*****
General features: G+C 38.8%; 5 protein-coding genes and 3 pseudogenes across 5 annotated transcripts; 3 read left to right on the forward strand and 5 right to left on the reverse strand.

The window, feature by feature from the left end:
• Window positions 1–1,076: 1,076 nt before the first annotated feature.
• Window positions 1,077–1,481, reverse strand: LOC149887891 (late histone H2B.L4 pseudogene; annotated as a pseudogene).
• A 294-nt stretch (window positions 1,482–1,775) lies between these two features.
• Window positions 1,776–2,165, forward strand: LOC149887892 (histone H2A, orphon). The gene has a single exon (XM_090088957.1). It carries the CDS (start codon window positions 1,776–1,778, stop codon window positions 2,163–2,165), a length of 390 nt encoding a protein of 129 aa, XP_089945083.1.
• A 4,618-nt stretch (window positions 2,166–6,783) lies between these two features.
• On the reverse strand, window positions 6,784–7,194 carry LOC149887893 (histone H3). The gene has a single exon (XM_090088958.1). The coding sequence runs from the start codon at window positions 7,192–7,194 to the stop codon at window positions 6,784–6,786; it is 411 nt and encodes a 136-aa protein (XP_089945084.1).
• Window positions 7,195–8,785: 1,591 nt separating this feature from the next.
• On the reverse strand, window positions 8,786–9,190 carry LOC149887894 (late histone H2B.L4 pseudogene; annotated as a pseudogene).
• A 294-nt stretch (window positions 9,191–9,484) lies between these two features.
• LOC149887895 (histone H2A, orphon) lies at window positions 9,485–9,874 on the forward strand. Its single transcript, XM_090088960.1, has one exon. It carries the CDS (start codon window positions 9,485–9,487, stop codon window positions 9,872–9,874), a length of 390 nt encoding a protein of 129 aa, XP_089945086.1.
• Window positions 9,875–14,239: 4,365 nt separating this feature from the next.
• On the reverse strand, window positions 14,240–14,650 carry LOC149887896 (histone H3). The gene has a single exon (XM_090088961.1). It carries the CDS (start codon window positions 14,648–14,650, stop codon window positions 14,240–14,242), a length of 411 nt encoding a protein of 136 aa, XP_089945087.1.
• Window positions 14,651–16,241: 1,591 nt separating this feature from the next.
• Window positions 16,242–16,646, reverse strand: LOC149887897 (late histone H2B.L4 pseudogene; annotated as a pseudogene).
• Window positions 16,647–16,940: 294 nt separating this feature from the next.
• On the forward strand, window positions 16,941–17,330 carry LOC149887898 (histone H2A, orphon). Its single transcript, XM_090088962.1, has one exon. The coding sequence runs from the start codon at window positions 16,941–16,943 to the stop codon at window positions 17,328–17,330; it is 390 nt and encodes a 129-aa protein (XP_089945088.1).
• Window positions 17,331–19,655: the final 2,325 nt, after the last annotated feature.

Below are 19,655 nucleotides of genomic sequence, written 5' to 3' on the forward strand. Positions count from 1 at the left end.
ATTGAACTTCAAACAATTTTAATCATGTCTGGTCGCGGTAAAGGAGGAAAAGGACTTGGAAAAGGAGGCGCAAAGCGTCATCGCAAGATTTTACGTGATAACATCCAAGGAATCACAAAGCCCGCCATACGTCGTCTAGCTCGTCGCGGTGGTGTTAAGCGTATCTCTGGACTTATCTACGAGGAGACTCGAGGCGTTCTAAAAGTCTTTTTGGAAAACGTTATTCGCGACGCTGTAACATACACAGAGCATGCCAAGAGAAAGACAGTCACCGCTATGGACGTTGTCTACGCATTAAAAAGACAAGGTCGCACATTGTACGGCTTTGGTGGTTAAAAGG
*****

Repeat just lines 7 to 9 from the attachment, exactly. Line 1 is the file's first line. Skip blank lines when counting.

• A 4,618-nt stretch (window positions 2,166–6,783) lies between these two features.
• On the reverse strand, window positions 6,784–7,194 carry LOC149887893 (histone H3). The gene has a single exon (XM_090088958.1). The coding sequence runs from the start codon at window positions 7,192–7,194 to the stop codon at window positions 6,784–6,786; it is 411 nt and encodes a 136-aa protein (XP_089945084.1).
• Window positions 7,195–8,785: 1,591 nt separating this feature from the next.